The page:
Fort Knox gold output dips, but will still be top producer


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The Fort Knox gold mine near Fairbanks is likely to keep its place as the state’s No. 1 gold producer in 2014.

The mine, northeast of Fairbanks, is expected to produce 390,271 ounces of gold in 2014, including 245,286 ounces from the mill at the mine and 144,985 ounces from a heap leach processing facility also at the mine.

Gold production in 2013 was 421,641 ounces. In comparison, the state’s No. 2 gold producer, the Pogo underground gold mine east of Fairbanks, produced 337,000 ounces of gold in 2013 and will produce a similar amount in 2014.

Fort Knox employs about 630 people, the vast majority who live in Fairbanks and commute daily to the mine.

Fort Knox mines a gold ore that is low grade, so large volumes of ore must be mined and taken to the process facilities to extract the gold. In 2013 about 63 million tons of rock were mined, a daily average of 173,000 tons.

The figures are from the mining company’s presentation last March at the Alaska Miners Association annual Fairbanks conference.

Of the ore that was mined, 14 million tons were processed in the mill at the mine, a facility that uses a mechanical equipment to crush ore that is supplemented with a chemical process to extract gold.

An additional 33 million tons of ore were placed on the heap leach, a facility that involves a controlled circulation of a cyanide solution to extract gold.

Fort Knox began producing in 1996 with its first gold “pour” in December that year. Last December the mine reached the 6 million-ounce mark in gold production.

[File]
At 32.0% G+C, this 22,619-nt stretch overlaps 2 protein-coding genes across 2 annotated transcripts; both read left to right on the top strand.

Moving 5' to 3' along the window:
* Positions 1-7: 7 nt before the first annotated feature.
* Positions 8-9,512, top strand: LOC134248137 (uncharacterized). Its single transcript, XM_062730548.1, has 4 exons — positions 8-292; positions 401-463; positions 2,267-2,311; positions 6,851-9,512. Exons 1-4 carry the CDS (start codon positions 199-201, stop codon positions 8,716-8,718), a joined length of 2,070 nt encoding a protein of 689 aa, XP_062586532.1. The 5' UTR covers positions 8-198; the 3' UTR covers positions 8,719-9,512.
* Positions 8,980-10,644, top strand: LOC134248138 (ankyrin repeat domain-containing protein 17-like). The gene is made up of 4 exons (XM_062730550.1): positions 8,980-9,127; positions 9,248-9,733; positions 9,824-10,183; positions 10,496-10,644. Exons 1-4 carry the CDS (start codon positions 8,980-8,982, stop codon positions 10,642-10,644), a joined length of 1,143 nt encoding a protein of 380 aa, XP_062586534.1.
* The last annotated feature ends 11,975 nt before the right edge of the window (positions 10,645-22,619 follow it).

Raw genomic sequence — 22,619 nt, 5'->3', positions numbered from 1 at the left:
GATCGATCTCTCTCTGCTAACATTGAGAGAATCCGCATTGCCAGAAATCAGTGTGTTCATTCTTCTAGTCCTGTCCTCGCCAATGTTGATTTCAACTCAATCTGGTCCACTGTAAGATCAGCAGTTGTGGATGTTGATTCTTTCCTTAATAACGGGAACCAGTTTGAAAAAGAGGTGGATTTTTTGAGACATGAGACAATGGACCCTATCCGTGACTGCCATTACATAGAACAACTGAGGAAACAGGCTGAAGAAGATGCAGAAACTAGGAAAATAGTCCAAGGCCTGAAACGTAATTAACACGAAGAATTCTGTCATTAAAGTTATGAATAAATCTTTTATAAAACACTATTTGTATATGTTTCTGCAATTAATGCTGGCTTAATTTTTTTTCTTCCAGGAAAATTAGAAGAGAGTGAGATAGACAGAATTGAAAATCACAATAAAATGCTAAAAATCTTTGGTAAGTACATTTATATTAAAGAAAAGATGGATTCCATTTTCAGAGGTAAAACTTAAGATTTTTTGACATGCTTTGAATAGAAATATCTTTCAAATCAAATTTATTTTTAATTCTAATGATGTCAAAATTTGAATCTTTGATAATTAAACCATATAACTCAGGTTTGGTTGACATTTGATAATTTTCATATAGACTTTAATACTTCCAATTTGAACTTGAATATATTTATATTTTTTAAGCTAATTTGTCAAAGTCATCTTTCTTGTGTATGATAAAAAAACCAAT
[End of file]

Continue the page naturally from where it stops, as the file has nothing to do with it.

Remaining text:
Fort Knox is proud of its safety record, with 1.8 million hours worked with no lost-time incident at the time of the March presentation.

Operating the mine takes a vast fleet of equipment, including three 35 cubic-yard “shovels” and one 24-cubic yard shovel; three 24-cubic yard Caterpillar 994 loaders and one 16-cubic yard Caterpillar loader; 19 240-ton haul trucks; 9 190-ton haul trucks; 10 150-ton haul trucks; seven specialized drllls for drilling blast holes, and miscellaneous equipment including tracked bulldozers, rubber-tired “dozers,” graders, water trucks, excavators and loaders.

Running the operation and providing fuel and power requires a large budget, with $54 million spent in 2013 for fuel, for about 40,000 gallons used per day; $43 million spent for electricity, and about $120,000 per day purchased from Golden Valley Electric Assoc., the Interior power cooperative.

The mine also uses about 33 tons of explosives per day to break up rock for mining, 21 tons per day of grinding balls to crush ore (the balls wear out), and 31 tons of lime per day as part of the gold-extraction process.

Fort Knox paid $5.2 million in property tax to the Fairbanks North Star Borough in 2013 and about $18 million in state taxes and fees, according to the March presentation.

Tim Bradner can be reached at tim.bradner@alaskajournal.com.

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